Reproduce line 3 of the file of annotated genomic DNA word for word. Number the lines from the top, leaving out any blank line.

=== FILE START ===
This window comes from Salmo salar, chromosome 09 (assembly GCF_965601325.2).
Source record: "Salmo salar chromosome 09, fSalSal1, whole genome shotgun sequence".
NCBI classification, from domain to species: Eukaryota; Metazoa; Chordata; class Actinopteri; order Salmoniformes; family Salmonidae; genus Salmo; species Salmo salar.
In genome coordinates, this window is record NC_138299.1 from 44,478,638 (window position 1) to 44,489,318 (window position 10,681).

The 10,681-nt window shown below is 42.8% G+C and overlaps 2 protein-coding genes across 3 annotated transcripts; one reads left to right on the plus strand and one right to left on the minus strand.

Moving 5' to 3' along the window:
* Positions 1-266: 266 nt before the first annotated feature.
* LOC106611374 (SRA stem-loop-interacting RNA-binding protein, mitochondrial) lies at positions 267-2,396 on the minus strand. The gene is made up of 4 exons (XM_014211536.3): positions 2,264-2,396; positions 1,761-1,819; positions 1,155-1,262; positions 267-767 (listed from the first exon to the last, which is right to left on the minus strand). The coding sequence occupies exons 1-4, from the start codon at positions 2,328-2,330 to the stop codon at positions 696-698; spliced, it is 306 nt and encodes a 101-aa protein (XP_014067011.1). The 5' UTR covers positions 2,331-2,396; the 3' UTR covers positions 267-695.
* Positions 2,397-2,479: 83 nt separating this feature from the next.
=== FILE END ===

NCBI classification, from domain to species: Eukaryota; Metazoa; Chordata; class Actinopteri; order Salmoniformes; family Salmonidae; genus Salmo; species Salmo salar.